It took nearly a year, but Apple's pay-over-time system is here. The company has launched Apple Pay Later for US customers in a "prerelease" version that requires an invitation. If you're included, you can split your online Apple Pay purchases (made with an iPhone or iPad) into as many as four payments spread over six weeks. You can't apply for loans larger than $1,000 and have to link a debit card, but there are no fees or interest payments. This also won't hurt your credit score, and Apple says it won't share data with third-party marketers.
Apple Pay Later is part of the Wallet app in iOS 16.4 and iPadOS 16.4, and includes a calendar to help you track your next instalment. You'll also get app-based and email notifications for looming payments to be sure you're on time.
The feature should reach every eligible user in the "coming months," Apple says. Businesses that use Apple Pay don't need to do anything on their end due to a Mastercard partnership — if you can use Pay Later, you'll see the option during checkout either on the web or in apps. Apple will report Pay Later loans to American credit bureaus starting in the fall, and hopes they'll "promote responsible lending" for both borrowers and lenders.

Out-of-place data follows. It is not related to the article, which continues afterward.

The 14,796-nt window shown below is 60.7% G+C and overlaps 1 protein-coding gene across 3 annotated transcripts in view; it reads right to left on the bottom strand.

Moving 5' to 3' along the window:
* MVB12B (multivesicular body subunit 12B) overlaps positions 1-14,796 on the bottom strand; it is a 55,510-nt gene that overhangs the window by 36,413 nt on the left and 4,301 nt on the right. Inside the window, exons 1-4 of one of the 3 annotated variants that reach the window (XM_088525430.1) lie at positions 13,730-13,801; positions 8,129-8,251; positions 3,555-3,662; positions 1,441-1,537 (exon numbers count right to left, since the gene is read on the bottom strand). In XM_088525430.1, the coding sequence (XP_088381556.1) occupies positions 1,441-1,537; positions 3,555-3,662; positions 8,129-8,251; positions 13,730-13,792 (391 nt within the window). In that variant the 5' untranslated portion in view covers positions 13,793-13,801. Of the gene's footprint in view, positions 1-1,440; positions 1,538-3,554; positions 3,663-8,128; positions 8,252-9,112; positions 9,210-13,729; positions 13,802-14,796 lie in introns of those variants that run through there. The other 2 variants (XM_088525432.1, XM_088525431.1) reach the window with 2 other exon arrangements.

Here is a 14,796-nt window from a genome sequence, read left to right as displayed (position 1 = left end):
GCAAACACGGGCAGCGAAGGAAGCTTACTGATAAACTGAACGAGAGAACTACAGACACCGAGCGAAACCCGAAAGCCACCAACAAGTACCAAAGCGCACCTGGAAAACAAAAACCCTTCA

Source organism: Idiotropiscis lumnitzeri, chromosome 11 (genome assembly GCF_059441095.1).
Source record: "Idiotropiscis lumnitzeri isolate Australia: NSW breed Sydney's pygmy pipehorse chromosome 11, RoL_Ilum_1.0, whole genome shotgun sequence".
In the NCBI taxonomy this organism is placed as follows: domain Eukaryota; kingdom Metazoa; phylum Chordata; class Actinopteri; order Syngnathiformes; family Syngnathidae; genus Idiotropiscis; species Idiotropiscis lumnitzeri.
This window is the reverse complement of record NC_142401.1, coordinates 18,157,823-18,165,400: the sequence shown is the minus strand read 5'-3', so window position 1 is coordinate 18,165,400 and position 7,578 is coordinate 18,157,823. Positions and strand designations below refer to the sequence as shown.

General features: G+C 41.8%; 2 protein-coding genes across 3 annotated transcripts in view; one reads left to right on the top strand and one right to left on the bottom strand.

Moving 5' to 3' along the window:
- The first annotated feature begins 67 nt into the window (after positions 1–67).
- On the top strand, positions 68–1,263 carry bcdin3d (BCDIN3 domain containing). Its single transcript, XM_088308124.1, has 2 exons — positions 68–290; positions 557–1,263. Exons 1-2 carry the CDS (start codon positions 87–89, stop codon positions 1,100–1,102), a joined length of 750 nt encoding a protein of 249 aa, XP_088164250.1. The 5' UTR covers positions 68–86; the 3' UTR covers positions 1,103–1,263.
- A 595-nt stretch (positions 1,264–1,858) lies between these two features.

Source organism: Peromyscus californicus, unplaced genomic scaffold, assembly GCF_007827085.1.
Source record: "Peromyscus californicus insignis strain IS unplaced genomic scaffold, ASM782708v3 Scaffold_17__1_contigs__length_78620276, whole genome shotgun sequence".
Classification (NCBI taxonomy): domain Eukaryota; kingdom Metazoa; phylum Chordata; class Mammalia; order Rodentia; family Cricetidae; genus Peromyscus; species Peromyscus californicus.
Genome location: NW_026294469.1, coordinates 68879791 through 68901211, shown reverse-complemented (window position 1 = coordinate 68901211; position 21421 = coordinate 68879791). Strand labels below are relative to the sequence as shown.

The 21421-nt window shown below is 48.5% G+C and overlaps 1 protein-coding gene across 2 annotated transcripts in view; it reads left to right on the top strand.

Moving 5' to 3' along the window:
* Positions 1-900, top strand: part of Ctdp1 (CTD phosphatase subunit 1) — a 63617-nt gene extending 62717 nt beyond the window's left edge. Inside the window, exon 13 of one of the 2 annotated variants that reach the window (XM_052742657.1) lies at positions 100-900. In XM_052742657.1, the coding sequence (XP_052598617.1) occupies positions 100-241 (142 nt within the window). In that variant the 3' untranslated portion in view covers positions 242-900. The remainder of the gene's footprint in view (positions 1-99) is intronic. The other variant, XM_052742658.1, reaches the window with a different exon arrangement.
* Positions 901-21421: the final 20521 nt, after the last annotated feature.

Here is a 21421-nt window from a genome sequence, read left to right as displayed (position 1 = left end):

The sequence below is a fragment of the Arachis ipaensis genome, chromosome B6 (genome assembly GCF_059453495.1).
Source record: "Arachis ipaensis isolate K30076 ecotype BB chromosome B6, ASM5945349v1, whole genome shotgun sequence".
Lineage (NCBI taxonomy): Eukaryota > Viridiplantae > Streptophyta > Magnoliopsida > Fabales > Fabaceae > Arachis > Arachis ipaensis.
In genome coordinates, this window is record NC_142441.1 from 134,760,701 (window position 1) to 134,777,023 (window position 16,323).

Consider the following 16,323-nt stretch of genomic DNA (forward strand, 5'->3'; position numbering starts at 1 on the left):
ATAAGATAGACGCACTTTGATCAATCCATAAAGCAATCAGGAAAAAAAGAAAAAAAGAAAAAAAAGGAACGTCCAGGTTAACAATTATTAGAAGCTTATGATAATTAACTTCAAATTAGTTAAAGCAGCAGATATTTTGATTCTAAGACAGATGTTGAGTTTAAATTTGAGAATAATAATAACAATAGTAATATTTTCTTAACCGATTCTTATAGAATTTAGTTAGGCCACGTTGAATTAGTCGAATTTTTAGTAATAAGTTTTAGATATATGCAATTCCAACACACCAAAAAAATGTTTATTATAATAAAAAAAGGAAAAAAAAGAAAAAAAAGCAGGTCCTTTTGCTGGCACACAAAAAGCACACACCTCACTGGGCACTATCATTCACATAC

Apple first previewed Pay Later at WWDC 2022, and was rumored to be working on the option in 2021. It was supposed to arrive alongside iOS 16 in September, but Bloomberg's Mark Gurman heard that it was pushed back due to technical challenges. The company hasn't officially explained the wait.
Staggered payment systems aren't new, of course. Companies like Affirm and Klarna have been operating for a while, and they aren't tied to specific platforms. However, Pay Later represents a significant expansion of Apple's financial ambitions. It already offers a credit card (managed by Goldman Sachs) and money transfers, and plans to provide savings accounts. Now, the company is making lending decisions. While Apple is still far from a bank, it can easily play a large role in your financial life.